But such a coalition — averse to peace moves with the Palestinians and in favor of expanded settlement construction in the West Bank — quickly would find itself on a collision course with the international community at a time when Netanyahu is already feuding with his allies over the direction of the peace process and a nuclear deal with Iran that he strongly opposes. A unity government that includes his leftist rivals would help blunt that looming international isolation.

Throughout the election campaign, Netanyahu ruled out the possibility of joining forces with Isaac Herzog and his center-left Zionist Union and vowed to rule from the right. Election results gave his Likud party 30 seats and secured him a potential 67-seat majority with his traditional allies. In negotiations, however, these allies have made demands to head powerful government ministries.

Under Israeli election rules, if Netanyahu fails to form a coalition at the end of 42 days — the first 28 plus the two-week extension — Israeli President Reuven Rivlin can assign someone else the task of doing so. While this is technically possible, it is unlikely that Zionist Union would have an easier time establishing a government coalition. If no one succeeds in forming a coalition, Rivlin would be left with no choice but to order a new national election. Few expect that this will happen. Most believe that a 67-seat right-wing government seems to be the most likely outcome from the two-week extension. However,  within Netanyahu’s own Likud political party, his aides acknowledge that Netanyahu is concerned about conflict with his allies in the US and western Europe.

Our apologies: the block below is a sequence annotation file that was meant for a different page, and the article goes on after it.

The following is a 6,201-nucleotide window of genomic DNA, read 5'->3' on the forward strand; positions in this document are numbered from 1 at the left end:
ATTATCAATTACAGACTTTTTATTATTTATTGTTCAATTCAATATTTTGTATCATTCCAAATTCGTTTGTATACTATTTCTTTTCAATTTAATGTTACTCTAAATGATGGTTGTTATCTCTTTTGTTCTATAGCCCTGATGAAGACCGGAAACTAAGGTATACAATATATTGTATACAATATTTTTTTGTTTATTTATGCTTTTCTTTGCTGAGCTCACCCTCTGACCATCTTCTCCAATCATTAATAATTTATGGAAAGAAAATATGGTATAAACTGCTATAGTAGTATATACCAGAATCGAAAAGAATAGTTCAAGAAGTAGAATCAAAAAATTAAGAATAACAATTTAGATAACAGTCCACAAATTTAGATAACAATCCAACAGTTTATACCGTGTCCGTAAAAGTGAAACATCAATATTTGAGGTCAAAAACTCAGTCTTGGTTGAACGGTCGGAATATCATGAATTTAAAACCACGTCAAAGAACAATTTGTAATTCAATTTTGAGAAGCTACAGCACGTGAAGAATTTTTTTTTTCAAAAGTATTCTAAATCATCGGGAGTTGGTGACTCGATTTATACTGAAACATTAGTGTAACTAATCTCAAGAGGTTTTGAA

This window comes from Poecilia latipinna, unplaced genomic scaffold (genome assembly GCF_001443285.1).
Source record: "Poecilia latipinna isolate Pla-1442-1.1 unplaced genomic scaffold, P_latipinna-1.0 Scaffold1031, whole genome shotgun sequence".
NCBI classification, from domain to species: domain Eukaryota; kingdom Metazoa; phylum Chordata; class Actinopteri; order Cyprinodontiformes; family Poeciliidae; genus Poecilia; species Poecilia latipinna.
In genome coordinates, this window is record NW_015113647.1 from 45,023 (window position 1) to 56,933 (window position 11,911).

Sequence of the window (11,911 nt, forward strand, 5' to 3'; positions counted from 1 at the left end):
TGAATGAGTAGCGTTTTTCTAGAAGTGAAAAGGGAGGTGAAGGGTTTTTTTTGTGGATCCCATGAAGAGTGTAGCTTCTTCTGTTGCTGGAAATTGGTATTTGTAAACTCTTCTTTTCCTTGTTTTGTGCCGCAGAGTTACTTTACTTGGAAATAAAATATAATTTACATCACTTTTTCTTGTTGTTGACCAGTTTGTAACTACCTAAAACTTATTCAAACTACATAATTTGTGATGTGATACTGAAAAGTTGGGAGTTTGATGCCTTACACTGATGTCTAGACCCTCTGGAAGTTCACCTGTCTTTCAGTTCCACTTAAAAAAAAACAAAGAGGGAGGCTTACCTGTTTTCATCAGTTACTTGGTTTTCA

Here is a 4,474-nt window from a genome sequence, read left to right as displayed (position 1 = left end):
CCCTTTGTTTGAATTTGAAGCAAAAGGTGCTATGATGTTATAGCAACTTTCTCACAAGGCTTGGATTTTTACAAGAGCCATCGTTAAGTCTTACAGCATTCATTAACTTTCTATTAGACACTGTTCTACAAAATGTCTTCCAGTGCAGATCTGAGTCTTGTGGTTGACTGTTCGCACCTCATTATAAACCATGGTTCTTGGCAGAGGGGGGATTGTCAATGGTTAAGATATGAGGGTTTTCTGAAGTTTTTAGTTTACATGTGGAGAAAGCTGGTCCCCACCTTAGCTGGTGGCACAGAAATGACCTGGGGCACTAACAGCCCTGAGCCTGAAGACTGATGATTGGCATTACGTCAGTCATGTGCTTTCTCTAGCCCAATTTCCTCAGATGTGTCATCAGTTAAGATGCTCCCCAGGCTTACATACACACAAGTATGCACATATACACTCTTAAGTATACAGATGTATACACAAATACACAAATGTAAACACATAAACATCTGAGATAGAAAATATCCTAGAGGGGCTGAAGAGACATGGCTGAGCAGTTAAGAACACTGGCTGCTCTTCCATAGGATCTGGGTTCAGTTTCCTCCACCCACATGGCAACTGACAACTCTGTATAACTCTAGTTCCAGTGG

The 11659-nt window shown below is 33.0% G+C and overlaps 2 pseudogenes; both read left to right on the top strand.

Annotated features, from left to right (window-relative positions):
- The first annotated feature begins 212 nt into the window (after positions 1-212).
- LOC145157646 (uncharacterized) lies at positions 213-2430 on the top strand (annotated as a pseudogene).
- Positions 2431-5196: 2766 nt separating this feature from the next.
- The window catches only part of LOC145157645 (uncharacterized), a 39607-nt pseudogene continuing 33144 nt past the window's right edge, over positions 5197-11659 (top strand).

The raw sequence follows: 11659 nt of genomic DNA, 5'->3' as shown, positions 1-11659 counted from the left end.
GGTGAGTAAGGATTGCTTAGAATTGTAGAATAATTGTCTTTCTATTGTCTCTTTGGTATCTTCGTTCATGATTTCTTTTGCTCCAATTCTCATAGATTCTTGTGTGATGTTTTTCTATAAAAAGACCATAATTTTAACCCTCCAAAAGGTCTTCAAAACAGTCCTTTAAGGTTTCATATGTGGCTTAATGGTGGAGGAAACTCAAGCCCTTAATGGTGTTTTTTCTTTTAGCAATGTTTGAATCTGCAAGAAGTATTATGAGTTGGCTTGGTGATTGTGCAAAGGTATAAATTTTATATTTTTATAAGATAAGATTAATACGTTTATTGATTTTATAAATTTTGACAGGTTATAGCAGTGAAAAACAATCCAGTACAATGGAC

Increased settlement construction, a prolonged absence of Palestinian peace talks and nationalist legislation that critics argue undermines Israel’s democratic nature would surely draw a strong rebuke and perhaps even calls for sanctions and boycotts. With his relations with US President Barack Obama at a low point following clashes over Mideast peace and the Iranian nuclear talks, there is a real fear that Israel’s top ally may rescind its automatic protection of Israel at the United Nations and other international bodies.

Netanyahu has partnered with his adversaries in the past to shield himself from similar fallout. In 2009, Netanyahu appointed  then-Labor party leader Ehud Barak to be a part of his government. In 2000, Barak offered a Palestinian state to Yassir Arafat. In his last government, Netanyahu brought in dovish ex-foreign minister Tzipi Livni to be his chief peace negotiator.

Herzog’s Labor party, the main partner of the Zionist Union, has a long history of ousting its defeated leaders, so Herzog also may be tempted to jump at a chance to gain some influence and job security — most likely as Netanyahu’s foreign minister. Herzog is the seventh leader of the party since it last won a national election in 1999. But, so far, Herzog’s party rank-and-file seems to oppose joining Netanyahu and appears eager to watch a hard-line government fail.

Finally, Shas MK Yaakov Margi is very optimistic that things will work out with all of the Likud’s “natural partners,” including his party, Jewish Home, and Yisrael Beytenu. “Anyone who wants a national government will have to compromise, and I think everyone will,” Margi said. “Otherwise they are likely to get a national unity government with Labor leaders Yitzhak Herzog and Tzipi Livni.”

So what government will Netanyahu choose? By May 7th, we will all know.

An agreement to divide Jerusalem and establish a PLO state is a tribulation event.

The link to these articles are as follows:

1) Shas and UTJ Close to Coalition Agreement with Likud